Friday, December 2 turned out to be a frosty night, which made it easy to linger in the cozy confines of my favorite watering hole while I pre-gamed for the evening ahead. It’s always a good idea to have a couple extra beverages before venturing over to the all-ages Vera Project.
My timing was perfect. As I entered the building I was greeted with the opening chords of Pterodactyl’s “School Glue”, the first song on Spills Out and their opener for the evening. It’s a great song with a driving rhythm that grabs your attention with jangly chords and melodic vocals. Mixed in are a smattering of noise and nonsense for good measure.
I understand Pterodactyl isn’t that well known, but bands “on the come” typically do well at the Vera, and this was a light crowd. Light enough that the lead singer called a guy out for texting during the set. Luckily it wasn’t me. (For the record, I was Tweeting for their benefit, but my typing became more discrete after that.)
Though small, it was an enthusiastic audience, particularly for a place known for a lack of crowd involvement and applause. I credit this to the fact that it was also an older audience than I expected, which was a nice surprise. Pterodactyl’s contagious energy and fun spirit didn’t hurt either.
These guys are real pros too: they didn’t let the small turnout diminish their enthusiasm for their performance. They even had really funny stage banter, albeit courtesy of one of their fathers. He had emailed the band after a recent show with advice on how to “banter better” and sell more merchandise by giving song titles and the corresponding album on which the track appears, and where it is located for sale.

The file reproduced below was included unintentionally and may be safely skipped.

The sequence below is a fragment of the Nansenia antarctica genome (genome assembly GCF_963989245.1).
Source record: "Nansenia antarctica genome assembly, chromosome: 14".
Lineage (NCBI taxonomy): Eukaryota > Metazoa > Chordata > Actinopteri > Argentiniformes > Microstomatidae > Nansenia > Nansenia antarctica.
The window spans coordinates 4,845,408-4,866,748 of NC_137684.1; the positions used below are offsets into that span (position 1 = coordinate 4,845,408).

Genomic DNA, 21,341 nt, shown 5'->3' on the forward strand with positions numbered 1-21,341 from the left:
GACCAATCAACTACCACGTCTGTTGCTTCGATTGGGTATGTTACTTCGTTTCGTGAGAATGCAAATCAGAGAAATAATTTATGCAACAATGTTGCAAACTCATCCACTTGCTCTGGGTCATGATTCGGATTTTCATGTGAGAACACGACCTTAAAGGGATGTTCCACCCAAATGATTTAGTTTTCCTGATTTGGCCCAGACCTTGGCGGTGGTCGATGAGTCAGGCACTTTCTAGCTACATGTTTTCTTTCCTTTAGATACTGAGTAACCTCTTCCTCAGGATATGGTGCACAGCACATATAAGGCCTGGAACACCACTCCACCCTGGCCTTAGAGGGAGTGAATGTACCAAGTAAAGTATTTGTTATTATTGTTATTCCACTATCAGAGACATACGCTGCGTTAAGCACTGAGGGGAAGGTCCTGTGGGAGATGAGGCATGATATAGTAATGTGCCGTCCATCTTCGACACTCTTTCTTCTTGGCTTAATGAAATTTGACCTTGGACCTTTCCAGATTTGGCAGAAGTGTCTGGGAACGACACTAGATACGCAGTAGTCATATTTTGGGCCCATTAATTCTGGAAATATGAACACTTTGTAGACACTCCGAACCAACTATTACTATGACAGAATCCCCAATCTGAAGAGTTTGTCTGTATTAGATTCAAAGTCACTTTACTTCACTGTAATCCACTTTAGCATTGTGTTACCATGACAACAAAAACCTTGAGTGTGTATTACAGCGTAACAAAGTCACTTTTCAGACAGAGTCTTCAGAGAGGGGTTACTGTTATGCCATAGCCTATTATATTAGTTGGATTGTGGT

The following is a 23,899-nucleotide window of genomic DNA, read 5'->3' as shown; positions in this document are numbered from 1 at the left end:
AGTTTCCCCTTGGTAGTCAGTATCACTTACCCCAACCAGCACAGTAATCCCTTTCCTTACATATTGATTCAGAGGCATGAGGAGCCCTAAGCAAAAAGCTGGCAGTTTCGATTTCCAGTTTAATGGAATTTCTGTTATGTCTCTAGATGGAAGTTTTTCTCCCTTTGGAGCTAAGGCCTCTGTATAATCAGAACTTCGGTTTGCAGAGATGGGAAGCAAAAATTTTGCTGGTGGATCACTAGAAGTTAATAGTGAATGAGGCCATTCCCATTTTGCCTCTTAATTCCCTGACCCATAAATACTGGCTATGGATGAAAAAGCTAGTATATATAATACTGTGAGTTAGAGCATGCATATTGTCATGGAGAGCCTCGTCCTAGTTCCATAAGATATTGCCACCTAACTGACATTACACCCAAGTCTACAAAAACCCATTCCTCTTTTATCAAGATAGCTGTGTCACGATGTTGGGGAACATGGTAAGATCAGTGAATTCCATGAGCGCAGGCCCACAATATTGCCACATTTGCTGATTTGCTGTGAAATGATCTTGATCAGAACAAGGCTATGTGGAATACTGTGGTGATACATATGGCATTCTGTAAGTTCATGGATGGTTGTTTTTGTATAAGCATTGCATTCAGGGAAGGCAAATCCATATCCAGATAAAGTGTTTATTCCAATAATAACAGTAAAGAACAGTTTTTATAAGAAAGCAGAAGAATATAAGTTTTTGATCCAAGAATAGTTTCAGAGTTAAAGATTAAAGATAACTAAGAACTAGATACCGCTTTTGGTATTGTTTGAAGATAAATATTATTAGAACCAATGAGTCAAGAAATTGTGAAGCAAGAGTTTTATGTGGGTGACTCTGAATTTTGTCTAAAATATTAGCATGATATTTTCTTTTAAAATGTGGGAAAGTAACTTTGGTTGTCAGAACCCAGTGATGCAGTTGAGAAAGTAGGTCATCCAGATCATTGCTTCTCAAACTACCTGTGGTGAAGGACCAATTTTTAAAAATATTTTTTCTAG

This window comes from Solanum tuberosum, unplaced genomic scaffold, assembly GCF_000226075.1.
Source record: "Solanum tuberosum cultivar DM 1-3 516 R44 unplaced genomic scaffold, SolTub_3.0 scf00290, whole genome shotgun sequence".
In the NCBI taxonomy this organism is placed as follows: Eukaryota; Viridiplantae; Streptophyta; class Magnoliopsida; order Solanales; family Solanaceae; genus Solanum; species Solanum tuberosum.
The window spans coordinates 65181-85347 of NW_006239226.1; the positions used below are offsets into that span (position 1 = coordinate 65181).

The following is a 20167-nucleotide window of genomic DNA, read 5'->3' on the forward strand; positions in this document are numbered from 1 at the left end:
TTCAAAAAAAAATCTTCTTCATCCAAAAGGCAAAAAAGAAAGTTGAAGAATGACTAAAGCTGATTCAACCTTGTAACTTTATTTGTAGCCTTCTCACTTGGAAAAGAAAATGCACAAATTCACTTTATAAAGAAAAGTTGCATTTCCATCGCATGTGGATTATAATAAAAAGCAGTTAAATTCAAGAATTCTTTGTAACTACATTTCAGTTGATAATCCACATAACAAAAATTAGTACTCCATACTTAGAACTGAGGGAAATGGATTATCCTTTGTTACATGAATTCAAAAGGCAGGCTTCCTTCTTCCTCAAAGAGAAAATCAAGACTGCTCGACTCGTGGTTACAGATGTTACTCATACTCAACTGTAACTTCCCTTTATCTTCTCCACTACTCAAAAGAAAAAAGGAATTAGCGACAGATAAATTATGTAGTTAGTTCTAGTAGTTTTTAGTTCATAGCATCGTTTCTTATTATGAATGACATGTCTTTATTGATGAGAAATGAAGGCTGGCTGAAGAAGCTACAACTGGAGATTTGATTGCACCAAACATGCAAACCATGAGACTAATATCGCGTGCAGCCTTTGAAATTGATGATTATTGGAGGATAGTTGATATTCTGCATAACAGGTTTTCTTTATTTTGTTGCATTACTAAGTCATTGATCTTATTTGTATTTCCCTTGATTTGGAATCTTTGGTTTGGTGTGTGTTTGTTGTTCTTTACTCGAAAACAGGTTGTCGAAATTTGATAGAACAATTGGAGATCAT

The Brooklyn band’s set was full of great music as well. “White Water” into “Thorn” made for one fuzzy, sonic, psychedelic, three-part harmony adventure. “The Break” was another song that really stood out in what was a great performance.
Upon final applause I hastily made my way for the door to head over to the Crocodile for The Sea and Cake.
Walking from Key Arena to Belltown at midnight on a Friday night is a transition, to put it mildly. The absolute solitude of our now-deserted city center had the feel of a cheesy apocalypse movie, but the lack of people and traffic made for swift foot commuting.
As I arrived, the absence of scarf-wrapped smokers tipped me off that The Sea and Cake had already started. Luckily I only missed the first song.
I shouldn’t have been surprised to see a near capacity crowd, but I found myself stuck in the back, transfixed. I hadn’t quite acclimated
from the free range viewing of Pterodactyl to the mass of people slowly churning to the beautiful sounds of The Sea and Cake.
This band’s fan base exemplifies the general accessibility of their music, and the positive vibe permeated all in attendance. They
flawlessly mixed material off the latest album with early stuff and even took requests from the crowd. One fan yelled out a song from 17 years ago, and, with a knowing nod amongst the players, the band jumped right in, which blew my mind.
Another thing that blew my mind was the bass part in their songs. They are clever and funky, and at times wicked fast.
The Sea and Cake are an amazing live band. Their performance kept me entranced the whole time. I’m so glad that I live in a city where I can walk between two venues and see two great bands in the same night.